A Better Approach to Enterprise Data

The advantages of graph analysis become even clearer when compared to the old-school approaches of data security and DLP. Traditionally, DLP tools had two main strategies for identifying and controlling data – content-based signatures and content tagging. Both approaches have big challenges that graph analysis resolves.

Many DLP products try to apply signatures to identify sensitive content in much the same way that old-school antivirus and IPS products use signatures to find threats. However, there are a variety of problems with this approach. Unlike an AV signature that is designed to detect a very specific threat, organizations cannot write a signature for every single document that they want to protect. Instead, they need their signatures to apply to an entire class of documents, say for example, sensitive financial documents. These documents differ enough that it is almost impossible to define signatures that will apply to every file. If signatures are too specific, they will fail to detect sensitive information (false negative) and if they are too broad, they will incorrectly flag non-sensitive content (false positives). Both options are unacceptable.

This problem is compounded as organizations try to apply data protections to more diverse types of data. For example, it might be easy to write a signature for a credit card number, yet almost impossible for other critical data such as internal product plans, financial projections, or design files, just to name a few. The problem gets even more complicated as users edit and modify content, making it harder for signatures to keep up. Ultimately, this means signatures are only able to protect a small minority of the most predictable, structured enterprise data, while everything else remains unprotected.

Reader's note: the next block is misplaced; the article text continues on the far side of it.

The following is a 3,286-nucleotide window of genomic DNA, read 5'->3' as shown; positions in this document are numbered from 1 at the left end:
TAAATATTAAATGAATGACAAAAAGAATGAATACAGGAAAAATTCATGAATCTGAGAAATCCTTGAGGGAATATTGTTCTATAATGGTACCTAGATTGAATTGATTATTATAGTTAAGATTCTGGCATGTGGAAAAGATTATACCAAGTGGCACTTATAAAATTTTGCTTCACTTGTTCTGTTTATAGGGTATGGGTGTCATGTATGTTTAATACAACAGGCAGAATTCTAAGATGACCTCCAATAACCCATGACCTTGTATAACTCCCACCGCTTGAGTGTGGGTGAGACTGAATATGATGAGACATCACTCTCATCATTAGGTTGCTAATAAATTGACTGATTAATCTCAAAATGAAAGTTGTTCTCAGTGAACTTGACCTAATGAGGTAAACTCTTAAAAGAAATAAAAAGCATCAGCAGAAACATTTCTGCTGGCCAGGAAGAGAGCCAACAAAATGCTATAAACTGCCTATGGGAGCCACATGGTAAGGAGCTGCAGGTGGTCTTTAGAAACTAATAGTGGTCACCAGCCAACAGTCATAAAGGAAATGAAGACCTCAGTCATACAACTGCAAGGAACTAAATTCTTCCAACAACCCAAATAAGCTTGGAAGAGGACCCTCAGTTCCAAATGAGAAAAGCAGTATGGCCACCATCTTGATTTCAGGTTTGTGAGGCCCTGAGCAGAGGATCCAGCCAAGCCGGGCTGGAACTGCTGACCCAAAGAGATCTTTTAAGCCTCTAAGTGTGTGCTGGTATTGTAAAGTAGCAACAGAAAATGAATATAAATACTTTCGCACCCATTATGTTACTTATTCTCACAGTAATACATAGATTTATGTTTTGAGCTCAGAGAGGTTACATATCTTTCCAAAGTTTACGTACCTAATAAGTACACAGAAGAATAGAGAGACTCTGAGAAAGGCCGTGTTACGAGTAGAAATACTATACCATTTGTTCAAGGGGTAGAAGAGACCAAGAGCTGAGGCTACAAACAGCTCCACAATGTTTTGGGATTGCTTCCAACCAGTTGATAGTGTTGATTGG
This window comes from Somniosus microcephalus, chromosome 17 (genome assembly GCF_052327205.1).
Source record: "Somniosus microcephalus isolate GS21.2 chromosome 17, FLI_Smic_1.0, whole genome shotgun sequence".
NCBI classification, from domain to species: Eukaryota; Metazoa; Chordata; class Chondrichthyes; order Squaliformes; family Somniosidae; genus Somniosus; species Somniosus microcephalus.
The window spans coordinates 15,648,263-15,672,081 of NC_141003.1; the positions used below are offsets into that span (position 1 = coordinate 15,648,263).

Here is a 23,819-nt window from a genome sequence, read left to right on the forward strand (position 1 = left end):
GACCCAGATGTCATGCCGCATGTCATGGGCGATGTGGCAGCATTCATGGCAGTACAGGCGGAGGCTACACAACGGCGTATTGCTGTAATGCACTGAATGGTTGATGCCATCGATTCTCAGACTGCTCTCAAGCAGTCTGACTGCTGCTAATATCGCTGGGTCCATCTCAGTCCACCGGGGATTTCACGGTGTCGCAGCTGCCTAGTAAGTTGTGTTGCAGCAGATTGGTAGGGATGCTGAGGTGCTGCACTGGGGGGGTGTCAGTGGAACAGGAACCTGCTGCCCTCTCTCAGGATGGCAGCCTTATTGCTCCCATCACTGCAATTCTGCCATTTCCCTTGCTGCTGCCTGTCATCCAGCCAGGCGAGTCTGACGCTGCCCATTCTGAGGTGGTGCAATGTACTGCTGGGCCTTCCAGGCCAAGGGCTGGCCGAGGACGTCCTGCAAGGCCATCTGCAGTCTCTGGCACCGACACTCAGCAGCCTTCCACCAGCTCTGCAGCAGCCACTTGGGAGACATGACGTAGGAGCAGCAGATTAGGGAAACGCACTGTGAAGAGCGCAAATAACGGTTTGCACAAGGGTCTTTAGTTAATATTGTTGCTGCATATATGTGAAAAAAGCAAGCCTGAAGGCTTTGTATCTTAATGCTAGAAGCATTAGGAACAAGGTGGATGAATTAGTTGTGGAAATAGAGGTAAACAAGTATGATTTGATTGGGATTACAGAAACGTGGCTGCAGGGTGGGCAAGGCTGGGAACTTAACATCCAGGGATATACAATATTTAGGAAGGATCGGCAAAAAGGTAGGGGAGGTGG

Tagging allows security teams to add specific identifiers or tags to sensitive assets. Much like a detective placing a GPS tracker on a suspect’s car, security staff or the end-users themselves can apply tags to content to track and control where they go. But much like the GPS tracker, tagging only protects data that security knows about and preemptively applies tags to. Other copies of the same data may not be tagged and controlled. Additionally, end-users may make mistakes when applying tags or forget to apply them altogether. Users may inadvertently or intentionally remove tags to prevent the data from being tracked. Data can be converted into file formats that don’t support tags such as CSV files. Ultimately, tagging requires significant work, is applied to content by exception, and is prone to being disabled.

Data flow graph analysis changes all of this. Unlike the GPS tracking metaphor above, Cyberhaven’s graph analytics can be thought of as an omniscient system of cameras that tracks and correlates the movement of every action within a city. Now instead of just tracking a single car, we can track everything the suspect does. If the suspect changes his appearance or changes cars, it doesn’t matter.

Graph analysis brings this sort of omniscience to data security. Security teams can see the full story behind any and every piece of data and all its derivatives in the enterprise without having to do any upfront tagging or signature development. The graph builds the context automatically. And while the camera analogy above can sound a bit like big brother, in practice it is far less invasive than signatures or tagging. Graph analysis can be applied passively to any data even without having to inspect the content itself. Likewise, since graph analysis will know where data is coming from, we can selectively inspect data from a corporate source while ignoring data coming from an employee’s personal Facebook page. This can be extremely powerful in that it allows organizations to apply strong controls without having to actually expose sensitive content for analysis or running into potential data privacy issues.

Hopefully, this provides a solid background of why data flow graph analysis is so transformative for the protection of enterprise data.